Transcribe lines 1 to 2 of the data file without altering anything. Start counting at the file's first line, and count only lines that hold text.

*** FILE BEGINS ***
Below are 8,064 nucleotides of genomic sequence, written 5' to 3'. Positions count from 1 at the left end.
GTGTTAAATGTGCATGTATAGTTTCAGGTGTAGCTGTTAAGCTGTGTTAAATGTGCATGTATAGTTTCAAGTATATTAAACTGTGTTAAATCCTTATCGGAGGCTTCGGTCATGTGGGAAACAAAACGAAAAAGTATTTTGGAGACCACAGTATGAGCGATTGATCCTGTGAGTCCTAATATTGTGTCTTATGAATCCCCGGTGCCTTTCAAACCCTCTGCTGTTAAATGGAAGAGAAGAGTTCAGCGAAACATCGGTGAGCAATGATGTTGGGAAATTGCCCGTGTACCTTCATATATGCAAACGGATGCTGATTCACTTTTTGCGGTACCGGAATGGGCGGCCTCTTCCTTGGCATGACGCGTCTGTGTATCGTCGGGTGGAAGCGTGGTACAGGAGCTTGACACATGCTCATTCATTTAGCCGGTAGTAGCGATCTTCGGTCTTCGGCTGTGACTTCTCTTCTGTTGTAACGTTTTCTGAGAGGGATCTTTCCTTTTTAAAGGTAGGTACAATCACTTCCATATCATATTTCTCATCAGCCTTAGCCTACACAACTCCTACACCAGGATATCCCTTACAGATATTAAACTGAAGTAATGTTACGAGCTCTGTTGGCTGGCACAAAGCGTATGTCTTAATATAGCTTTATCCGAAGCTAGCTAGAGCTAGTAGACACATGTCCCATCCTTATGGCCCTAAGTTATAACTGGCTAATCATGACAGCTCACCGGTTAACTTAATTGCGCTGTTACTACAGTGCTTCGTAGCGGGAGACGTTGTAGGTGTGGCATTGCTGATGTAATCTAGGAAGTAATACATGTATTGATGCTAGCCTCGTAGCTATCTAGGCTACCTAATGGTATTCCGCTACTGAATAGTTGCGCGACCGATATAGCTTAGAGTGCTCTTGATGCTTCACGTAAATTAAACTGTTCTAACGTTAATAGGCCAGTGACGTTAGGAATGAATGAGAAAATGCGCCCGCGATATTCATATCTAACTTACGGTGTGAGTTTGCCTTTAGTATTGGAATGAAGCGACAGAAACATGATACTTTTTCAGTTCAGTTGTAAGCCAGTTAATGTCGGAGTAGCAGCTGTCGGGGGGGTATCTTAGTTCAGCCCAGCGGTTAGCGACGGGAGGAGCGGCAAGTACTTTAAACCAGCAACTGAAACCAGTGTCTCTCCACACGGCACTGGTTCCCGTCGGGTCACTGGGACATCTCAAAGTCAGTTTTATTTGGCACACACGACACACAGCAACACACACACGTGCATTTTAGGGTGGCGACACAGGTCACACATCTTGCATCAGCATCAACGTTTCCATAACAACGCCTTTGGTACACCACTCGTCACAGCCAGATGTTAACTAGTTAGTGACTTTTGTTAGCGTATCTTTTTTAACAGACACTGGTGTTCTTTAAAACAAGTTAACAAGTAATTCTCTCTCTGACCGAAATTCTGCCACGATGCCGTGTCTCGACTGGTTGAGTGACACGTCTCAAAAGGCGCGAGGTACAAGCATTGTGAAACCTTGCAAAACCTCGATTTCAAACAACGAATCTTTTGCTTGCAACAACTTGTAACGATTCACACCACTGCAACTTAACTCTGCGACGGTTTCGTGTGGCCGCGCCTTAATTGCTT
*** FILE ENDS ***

Below are 8,064 nucleotides of genomic sequence, written 5' to 3'. Positions count from 1 at the left end.
GTGTTAAATGTGCATGTATAGTTTCAGGTGTAGCTGTTAAGCTGTGTTAAATGTGCATGTATAGTTTCAAGTATATTAAACTGTGTTAAATCCTTATCGGAGGCTTCGGTCATGTGGGAAACAAAACGAAAAAGTATTTTGGAGACCACAGTATGAGCGATTGATCCTGTGAGTCCTAATATTGTGTCTTATGAATCCCCGGTGCCTTTCAAACCCTCTGCTGTTAAATGGAAGAGAAGAGTTCAGCGAAACATCGGTGAGCAATGATGTTGGGAAATTGCCCGTGTACCTTCATATATGCAAACGGATGCTGATTCACTTTTTGCGGTACCGGAATGGGCGGCCTCTTCCTTGGCATGACGCGTCTGTGTATCGTCGGGTGGAAGCGTGGTACAGGAGCTTGACACATGCTCATTCATTTAGCCGGTAGTAGCGATCTTCGGTCTTCGGCTGTGACTTCTCTTCTGTTGTAACGTTTTCTGAGAGGGATCTTTCCTTTTTAAAGGTAGGTACAATCACTTCCATATCATATTTCTCATCAGCCTTAGCCTACACAACTCCTACACCAGGATATCCCTTACAGATATTAAACTGAAGTAATGTTACGAGCTCTGTTGGCTGGCACAAAGCGTATGTCTTAATATAGCTTTATCCGAAGCTAGCTAGAGCTAGTAGACACATGTCCCATCCTTATGGCCCTAAGTTATAACTGGCTAATCATGACAGCTCACCGGTTAACTTAATTGCGCTGTTACTACAGTGCTTCGTAGCGGGAGACGTTGTAGGTGTGGCATTGCTGATGTAATCTAGGAAGTAATACATGTATTGATGCTAGCCTCGTAGCTATCTAGGCTACCTAATGGTATTCCGCTACTGAATAGTTGCGCGACCGATATAGCTTAGAGTGCTCTTGATGCTTCACGTAAATTAAACTGTTCTAACGTTAATAGGCCAGTGACGTTAGGAATGAATGAGAAAATGCGCCCGCGATATTCATATCTAACTTACGGTGTGAGTTTGCCTTTAGTATTGGAATGAAGCGACAGAAACATGATACTTTTTCAGTTCAGTTGTAAGCCAGTTAATGTCGGAGTAGCAGCTGTCGGGGGGGTATCTTAGTTCAGCCCAGCGGTTAGCGACGGGAGGAGCGGCAAGTACTTTAAACCAGCAACTGAAACCAGTGTCTCTCCACACGGCACTGGTTCCCGTCGGGTCACTGGGACATCTCAAAGTCAGTTTTATTTGGCACACACGACACACAGCAACACACACACGTGCATTTTAGGGTGGCGACACAGGTCACACATCTTGCATCAGCATCAACGTTTCCATAACAACGCCTTTGGTACACCACTCGTCACAGCCAGATGTTAACTAGTTAGTGACTTTTGTTAGCGTATCTTTTTTAACAGACACTGGTGTTCTTTAAAACAAGTTAACAAGTAATTCTCTCTCTGACCGAAATTCTGCCACGATGCCGTGTCTCGACTGGTTGAGTGACACGTCTCAAAAGGCGCGAGGTACAAGCATTGTGAAACCTTGCAAAACCTCGATTTCAAACAACGAATCTTTTGCTTGCAACAACTTGTAACGATTCACACCACTGCAACTTAACTCTGCGACGGTTTCGTGTGGCCGCGCCTTAATTGCTT